Abstract Summary CRISPR-Cas9 and shRNA high-throughput sequencing screens have abundant applications for basic and translational research. Methods and tools for the analysis of these screens must properly account for sequencing error, resolve ambiguous mappings among similar sequences in the barcode library in a statistically principled manner, and be computationally efficient. Herein we present bcSeq, an open source R package that implements a fast and parallelized algorithm for mapping high-throughput sequencing reads to a barcode library while tolerating sequencing error. The algorithm uses a Trie data structure for speed and resolves ambiguous mappings by using a statistical sequencing error model based on Phred scores for each read. Availability and implementation The package source code and an accompanying tutorial are available at http://bioconductor.org/packages/bcSeq/. Contact email@example.com Supplementary information Supplementary data are available at Bioinformatics online. 1 Introduction High-throughput sequencing of screening assays using short hairpin RNA interference (shRNA) libraries or single-guide RNA CRISPR/Cas9 knockout (sgRNA) libraries is a powerful method for forward genetic screens. These screens have been used to study gene function in multiple diseases, including many cancer types. In the study of cancer, such screening approaches are very useful to study clonal dynamics of therapy resistance and sensitivity for targeted therapies (Doudna and Charpentier, 2014). A key step in the analysis of the data from shRNA and CRISPR screen assays is to map each observed read in a sequenced library back to its originating barcode in the reference library. Aside from computational considerations, one has to account for sequencing error in a statistically principled manner. One approach is to repurpose tools for mapping short reads to large genomes (e.g. bowtieLangmead et al., 2009). This approach induces large overhead due to the library indexing and determining starting position for the alignment of each read. Other tools designed for mapping short reads to short barcodes are available (e.g. Dai et al., 2014; Li et al., 2014; Mun et al., 2016; Sims et al., 2011). However, these methods have two main limitations: 1. do not explicitly model the reads error distributions; and 2. are unable to properly handle ambiguous mapping (reads mapped to multiple barcodes). In this paper, we present bcSeq an open-source R (R Core Team, 2017) extension package for fast mapping of reads from high-throughput shRNA and sgRNA sequencing assays with multi-thread support. The package resolves ambiguous mappings on the basis of a statistical model that can be customized by the user. 2 Implementation For each read, bcSeq models the distribution of the originating barcode given the observed sequence using the corresponding Phred scores and maps the read to a reference barcode using a Bayes’ classifier. bcSeq uses a C++ implemented Trie (Bieganski et al., 1994) data structure and the pthreads model for implementing multi-threading. It provides the option for using either Hamming or edit distance. The package accepts data in FASTA and FASTQ formats for reference sequences, FASTQ for read sequences, and also interfaces with functions and classes from core Bioconductor (Huber et al., 2015) packages. The user can opt to output a tabulation of the number of reads mapped to each barcode or to output a mapping probability matrix among all the reads and barcodes in sparse format. Technical details are provided in SI. 3 Results We conduct a simulation study to compare the performance of bcSeq to that of a perfect match approach (see Fig. 1). We consider a reference library consisting of 500 barcodes each of length 18 and a minimum pairwise edit distance of 2. We simulate 1000 sequencing libraries each consisting of 106 reads and sample the Phred scores from a real sequenced library. We evaluate the performance across all simulated reads as well as within regions of similar average Phred scores. Performance is quantified by empirical ratio of reads mapped to the library barcodes and by empirical specificity (excluding unmapped reads). We observe that compared to the perfect match approach, bcSeq consistently maps more reads with similar specificity. Furthermore, we observe that the relative gain in reads mapped for our method improves as the quality of the reads decreases. In SI, we provide additional details for the simulation study along with a performance comparison to three published methods on the basis of an L1 norm excluding unmapped reads (see Supplementary Table S2). bcSeq meets or exceeds the performance of each method considered. Fig. 1. View largeDownload slide bcSeq maps more reads to barcodes for realistic data than perfect match without introducing significant mapping error. The upper left panel shows that bcSeq has a higher ratio of reads mapped to library barcodes (number of mapped reads/number of total reads) than perfect match when run on reads simulated using Phred scores sampled from real sequencing data. The upper right panel elucidates the role of sequencing error in bcSeq’s performance. Each read in the real sequencing data was binned based its average Phred score, and bcSeq and perfect match were run on reads simulated using Phred scores sampled from each of these bins. Perfect match’s mapped reads ratio degrades much more rapidly than bcSeq’s as average Phred score decreases. The lower panels compare the specificity (excluding unmapped reads) of bcSeq and perfect match. The lower left panel shows that bcSeq has a similar specificity to perfect match when run on reads simulated using Phred scores sampled from real sequencing data. The lower right panel elucidates the role of sequencing error in bcSeq’s specificity. bcSeq has a similar specificity to perfect match as the average Phred score decreases Fig. 1. View largeDownload slide bcSeq maps more reads to barcodes for realistic data than perfect match without introducing significant mapping error. The upper left panel shows that bcSeq has a higher ratio of reads mapped to library barcodes (number of mapped reads/number of total reads) than perfect match when run on reads simulated using Phred scores sampled from real sequencing data. The upper right panel elucidates the role of sequencing error in bcSeq’s performance. Each read in the real sequencing data was binned based its average Phred score, and bcSeq and perfect match were run on reads simulated using Phred scores sampled from each of these bins. Perfect match’s mapped reads ratio degrades much more rapidly than bcSeq’s as average Phred score decreases. The lower panels compare the specificity (excluding unmapped reads) of bcSeq and perfect match. The lower left panel shows that bcSeq has a similar specificity to perfect match when run on reads simulated using Phred scores sampled from real sequencing data. The lower right panel elucidates the role of sequencing error in bcSeq’s specificity. bcSeq has a similar specificity to perfect match as the average Phred score decreases The completion times for mapping a sequenced library consisting of 107 reads to a reference library consisting of 87 897 barcodes are 60, 31, 16, 12 and 9 min based on 1, 2, 4, 6 and 8 cores respectively on an AMD FX-8350 desktop CPU. We note these times include quality evaluation and exhaustive mapping within the mismatch threshold. 4 Discussion and conclusion For mapping applications, as illustrated by the simulation results presented in this paper and SI, bcSeq has better performance compared to a number of other methods. The scope of its application goes beyond merely mapping barcodes, enabling rigorous statistical inference. In this context, a typical objective is to model the relationship between the relative prevalence of each barcode and a given phenotype or experimental condition. Existing methods for these analyses (e.g. MAGeCK) implicitly assume that each read is correctly mapped to its originating barcode. However, the goal of inference is to model the relationship between a phenotype and the originating, and not the mapped barcode. As discussed in SI, our approach enables rigorous inference using a measurement error model. bcSeq is an open source R package for fast and accurate mapping of reads from high-throughput shRNA and sgRNA sequencing assays based on a default or a user-defined Phred score based probability model. The package vignette provides a worked example for customization of this model. bcSeq accommodates sequences of varying lengths and provides the option of using Hamming or edit distance, and can tolerate mismatches, internal insertions and deletions. It uses a fast Trie data structure coded in C++ and supports multi-threading. bcSeq is available through Bioconductor. The user can interface with the package using standard sequencing data formats or by using Bioconductor data structures. The code and data to reproduce the simulation and to replicate the benchmark results are described in SI. Acknowledgements The content is solely the responsibility of the authors and does not necessarily represent the official views of the National Institutes of Health. The authors thank two reviewers for comments and suggestions which substantially improved the paper and software package. Funding This research was supported in part by awards P01CA142538 (AA, KO and JL) and 5P50-CA190991-04 (KO, SF) from the National Cancer Institute. Conflict of Interest: none declared. References Bieganski P. et al. ( 1994). Generalized suffix trees for biological sequence data: applications and implementation. In: 1994 Proceedings of the Twenty-Seventh Hawaii International Conference on System Sciences, vol. 5, pp. 35. Dai Z. et al. ( 2014) edgeR: a versatile tool for the analysis of shRNA-seq and CRISPR-Cas9 genetic screens. F1000Research , 3, 95. Google Scholar PubMed Doudna J.A., Charpentier E. ( 2014) The new frontier of genome gngineering with CRISPR-Cas9. Science , 346, 1258096. Google Scholar CrossRef Search ADS PubMed Huber W. et al. ( 2015) Orchestrating high-throughput genomic analysis with Bioconductor. Nat. Methods , 12, 115. Google Scholar CrossRef Search ADS PubMed Langmead B. et al. ( 2009) Ultrafast and memory-efficient alignment of short DNA sequences to the human genome. Genome Biol ., 10, R25. Google Scholar CrossRef Search ADS PubMed Li W. et al. ( 2014) MAGeCK enables robust identification of essential genes from genome-scale CRISPR-Cas9 knockout screens. Genome Biol ., 15, 554. Google Scholar CrossRef Search ADS PubMed Mun J. et al. ( 2016) Genome-wide functional analysis using the barcode sequence alignment and statistical analysis (Barcas) tool. BMC Bioinformatics , 17, 475. Google Scholar CrossRef Search ADS PubMed R Core Team. ( 2017) R: A Language and Environment for Statistical Computing . R Foundation for Statistical Computing, Vienna, Austria. Sims D. et al. ( 2011) High-throughput RNA interference screening using pooled shRNA libraries and next generation sequencing. Genome Biol ., 12, R104. Google Scholar CrossRef Search ADS PubMed © The Author(s) 2018. Published by Oxford University Press. All rights reserved. For permissions, please e-mail: firstname.lastname@example.org This article is published and distributed under the terms of the Oxford University Press, Standard Journals Publication Model (https://academic.oup.com/journals/pages/about_us/legal/notices)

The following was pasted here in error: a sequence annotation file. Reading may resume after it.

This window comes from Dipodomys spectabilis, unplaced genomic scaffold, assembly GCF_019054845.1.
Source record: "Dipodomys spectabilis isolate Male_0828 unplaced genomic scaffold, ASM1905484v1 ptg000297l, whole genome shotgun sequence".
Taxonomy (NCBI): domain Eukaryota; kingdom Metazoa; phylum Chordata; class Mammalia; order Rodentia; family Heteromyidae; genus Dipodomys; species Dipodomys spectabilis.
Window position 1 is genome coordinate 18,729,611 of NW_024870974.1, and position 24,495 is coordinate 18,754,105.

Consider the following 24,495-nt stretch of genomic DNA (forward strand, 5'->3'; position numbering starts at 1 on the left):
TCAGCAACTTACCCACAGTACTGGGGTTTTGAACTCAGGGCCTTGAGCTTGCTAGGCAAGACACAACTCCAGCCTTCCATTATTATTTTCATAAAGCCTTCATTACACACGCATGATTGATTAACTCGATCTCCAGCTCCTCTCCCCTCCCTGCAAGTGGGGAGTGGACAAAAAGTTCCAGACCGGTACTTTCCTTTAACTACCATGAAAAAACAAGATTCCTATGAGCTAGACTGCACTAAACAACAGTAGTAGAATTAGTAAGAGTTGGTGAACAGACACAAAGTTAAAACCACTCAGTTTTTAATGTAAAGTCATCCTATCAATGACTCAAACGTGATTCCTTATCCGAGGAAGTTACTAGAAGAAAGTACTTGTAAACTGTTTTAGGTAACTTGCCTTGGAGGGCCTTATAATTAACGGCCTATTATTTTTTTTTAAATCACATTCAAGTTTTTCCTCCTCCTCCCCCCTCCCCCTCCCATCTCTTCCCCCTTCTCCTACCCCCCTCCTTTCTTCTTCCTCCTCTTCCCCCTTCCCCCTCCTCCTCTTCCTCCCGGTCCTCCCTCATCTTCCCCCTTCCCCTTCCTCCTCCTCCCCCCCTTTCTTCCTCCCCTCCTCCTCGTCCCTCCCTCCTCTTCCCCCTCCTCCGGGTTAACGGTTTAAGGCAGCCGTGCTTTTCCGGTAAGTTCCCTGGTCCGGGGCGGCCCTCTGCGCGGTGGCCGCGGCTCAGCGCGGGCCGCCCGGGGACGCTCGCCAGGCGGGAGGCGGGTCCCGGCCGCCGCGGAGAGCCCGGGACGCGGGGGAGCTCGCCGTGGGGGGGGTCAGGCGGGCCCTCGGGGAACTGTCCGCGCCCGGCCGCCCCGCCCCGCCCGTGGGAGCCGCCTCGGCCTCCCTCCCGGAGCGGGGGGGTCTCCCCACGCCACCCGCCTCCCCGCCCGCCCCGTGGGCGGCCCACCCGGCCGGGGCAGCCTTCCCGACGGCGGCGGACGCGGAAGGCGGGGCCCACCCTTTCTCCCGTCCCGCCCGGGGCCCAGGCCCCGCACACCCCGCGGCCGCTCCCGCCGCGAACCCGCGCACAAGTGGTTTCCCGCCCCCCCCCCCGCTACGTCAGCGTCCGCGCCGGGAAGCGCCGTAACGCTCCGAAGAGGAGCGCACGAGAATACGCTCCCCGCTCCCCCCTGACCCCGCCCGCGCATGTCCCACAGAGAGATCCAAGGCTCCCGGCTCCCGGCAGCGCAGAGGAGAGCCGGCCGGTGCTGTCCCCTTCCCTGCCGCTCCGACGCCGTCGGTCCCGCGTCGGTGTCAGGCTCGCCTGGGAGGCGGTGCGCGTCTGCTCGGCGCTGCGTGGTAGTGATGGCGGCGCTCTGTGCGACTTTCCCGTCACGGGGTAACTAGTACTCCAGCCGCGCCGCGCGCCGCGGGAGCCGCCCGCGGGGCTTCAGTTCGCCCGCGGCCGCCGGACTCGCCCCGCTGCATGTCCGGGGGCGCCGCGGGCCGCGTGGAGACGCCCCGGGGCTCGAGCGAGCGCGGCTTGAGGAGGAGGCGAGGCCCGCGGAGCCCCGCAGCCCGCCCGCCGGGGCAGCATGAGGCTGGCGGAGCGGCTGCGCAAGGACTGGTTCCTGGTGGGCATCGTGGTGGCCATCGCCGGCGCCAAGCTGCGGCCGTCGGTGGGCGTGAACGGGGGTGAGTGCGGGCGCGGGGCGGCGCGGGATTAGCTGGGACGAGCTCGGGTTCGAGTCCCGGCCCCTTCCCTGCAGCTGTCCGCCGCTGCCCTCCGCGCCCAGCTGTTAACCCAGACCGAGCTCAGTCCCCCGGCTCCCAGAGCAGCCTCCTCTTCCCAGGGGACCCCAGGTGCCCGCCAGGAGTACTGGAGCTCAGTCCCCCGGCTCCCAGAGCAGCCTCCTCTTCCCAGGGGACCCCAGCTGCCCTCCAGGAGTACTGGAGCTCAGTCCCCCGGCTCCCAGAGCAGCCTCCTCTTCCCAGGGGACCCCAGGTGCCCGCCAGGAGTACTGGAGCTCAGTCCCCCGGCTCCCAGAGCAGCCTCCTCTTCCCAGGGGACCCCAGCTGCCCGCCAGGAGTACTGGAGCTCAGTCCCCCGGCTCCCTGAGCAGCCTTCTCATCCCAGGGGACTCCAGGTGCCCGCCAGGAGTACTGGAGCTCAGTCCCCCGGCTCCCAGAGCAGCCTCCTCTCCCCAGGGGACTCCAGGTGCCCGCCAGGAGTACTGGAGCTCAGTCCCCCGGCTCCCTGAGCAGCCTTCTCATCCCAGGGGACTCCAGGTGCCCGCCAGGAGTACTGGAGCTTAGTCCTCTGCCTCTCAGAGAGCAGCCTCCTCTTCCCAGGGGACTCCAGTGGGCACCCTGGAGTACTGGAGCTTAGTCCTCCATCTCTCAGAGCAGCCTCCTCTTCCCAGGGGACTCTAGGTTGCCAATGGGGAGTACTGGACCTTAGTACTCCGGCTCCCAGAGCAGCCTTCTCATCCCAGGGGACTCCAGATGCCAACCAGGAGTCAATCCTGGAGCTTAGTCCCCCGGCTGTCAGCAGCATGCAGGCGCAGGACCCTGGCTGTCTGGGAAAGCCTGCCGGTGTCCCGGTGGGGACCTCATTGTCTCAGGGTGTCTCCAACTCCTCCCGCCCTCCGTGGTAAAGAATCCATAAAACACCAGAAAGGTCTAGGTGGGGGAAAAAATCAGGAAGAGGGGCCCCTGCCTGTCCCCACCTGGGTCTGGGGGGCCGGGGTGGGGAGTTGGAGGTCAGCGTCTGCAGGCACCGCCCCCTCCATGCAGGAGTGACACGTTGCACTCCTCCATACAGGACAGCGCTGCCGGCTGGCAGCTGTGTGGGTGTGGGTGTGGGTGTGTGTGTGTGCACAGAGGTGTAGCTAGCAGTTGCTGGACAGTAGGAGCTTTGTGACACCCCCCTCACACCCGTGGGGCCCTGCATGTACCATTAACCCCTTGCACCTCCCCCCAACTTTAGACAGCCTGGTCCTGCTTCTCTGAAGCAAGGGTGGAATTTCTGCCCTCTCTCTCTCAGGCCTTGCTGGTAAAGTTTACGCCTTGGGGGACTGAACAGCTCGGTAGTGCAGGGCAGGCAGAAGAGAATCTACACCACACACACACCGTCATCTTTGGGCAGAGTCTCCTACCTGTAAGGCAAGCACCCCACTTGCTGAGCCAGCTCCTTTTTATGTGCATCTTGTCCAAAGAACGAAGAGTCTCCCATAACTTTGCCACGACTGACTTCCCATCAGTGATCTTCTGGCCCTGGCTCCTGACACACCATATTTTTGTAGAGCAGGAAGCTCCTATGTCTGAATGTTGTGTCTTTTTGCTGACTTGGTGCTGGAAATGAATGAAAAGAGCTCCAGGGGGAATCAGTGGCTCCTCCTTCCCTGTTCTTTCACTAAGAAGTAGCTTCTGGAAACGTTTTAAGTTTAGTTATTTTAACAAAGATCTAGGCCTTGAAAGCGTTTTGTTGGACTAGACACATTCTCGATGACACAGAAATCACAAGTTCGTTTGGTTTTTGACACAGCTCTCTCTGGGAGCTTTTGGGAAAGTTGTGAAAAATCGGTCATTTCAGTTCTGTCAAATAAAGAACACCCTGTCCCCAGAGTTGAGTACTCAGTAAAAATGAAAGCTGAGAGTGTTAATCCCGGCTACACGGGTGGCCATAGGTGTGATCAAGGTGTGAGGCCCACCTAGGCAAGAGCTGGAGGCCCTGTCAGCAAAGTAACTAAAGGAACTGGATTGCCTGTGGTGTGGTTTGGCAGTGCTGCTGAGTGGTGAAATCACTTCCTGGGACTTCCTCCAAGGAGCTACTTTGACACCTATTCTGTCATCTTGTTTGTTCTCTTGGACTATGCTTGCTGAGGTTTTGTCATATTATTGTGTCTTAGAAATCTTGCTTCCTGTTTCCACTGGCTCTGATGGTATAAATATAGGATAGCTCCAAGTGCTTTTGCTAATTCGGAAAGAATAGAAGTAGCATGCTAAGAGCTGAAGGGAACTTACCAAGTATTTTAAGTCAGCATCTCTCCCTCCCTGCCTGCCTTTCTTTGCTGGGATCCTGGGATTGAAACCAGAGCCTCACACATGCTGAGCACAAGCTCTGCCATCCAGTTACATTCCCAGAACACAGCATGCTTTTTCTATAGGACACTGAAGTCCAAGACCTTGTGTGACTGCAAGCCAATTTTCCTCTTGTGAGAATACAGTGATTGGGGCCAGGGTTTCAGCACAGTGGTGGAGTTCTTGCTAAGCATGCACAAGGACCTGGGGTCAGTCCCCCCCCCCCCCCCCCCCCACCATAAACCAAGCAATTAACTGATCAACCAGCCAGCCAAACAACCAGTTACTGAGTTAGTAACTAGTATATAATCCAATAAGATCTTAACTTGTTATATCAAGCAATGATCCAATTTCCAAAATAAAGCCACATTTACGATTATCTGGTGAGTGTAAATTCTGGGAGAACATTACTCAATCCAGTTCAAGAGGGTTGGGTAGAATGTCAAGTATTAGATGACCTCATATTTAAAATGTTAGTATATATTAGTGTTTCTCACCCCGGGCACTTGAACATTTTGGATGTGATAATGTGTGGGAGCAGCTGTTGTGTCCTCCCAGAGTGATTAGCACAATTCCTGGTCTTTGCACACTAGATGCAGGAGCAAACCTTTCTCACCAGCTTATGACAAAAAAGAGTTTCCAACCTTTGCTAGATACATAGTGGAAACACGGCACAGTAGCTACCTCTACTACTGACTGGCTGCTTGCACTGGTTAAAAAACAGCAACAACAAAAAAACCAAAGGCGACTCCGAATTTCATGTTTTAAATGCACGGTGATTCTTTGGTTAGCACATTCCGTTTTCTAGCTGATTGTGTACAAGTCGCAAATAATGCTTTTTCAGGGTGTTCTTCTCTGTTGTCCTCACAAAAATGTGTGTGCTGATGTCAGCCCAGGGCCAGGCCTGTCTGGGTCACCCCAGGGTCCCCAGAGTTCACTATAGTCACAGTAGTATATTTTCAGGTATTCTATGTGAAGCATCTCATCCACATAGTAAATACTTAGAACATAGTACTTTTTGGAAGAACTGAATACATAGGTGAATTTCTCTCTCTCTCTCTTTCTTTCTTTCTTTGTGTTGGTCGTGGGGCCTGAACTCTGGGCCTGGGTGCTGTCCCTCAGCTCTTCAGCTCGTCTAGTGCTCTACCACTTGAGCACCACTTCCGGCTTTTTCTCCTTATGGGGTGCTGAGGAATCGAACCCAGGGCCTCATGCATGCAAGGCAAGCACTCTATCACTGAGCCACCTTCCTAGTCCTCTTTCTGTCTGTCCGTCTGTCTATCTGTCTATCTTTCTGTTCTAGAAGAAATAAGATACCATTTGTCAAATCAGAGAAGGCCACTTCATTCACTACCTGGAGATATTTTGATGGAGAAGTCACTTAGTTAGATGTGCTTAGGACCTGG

Bioinformatics – Oxford University Press
Published: May 22, 2018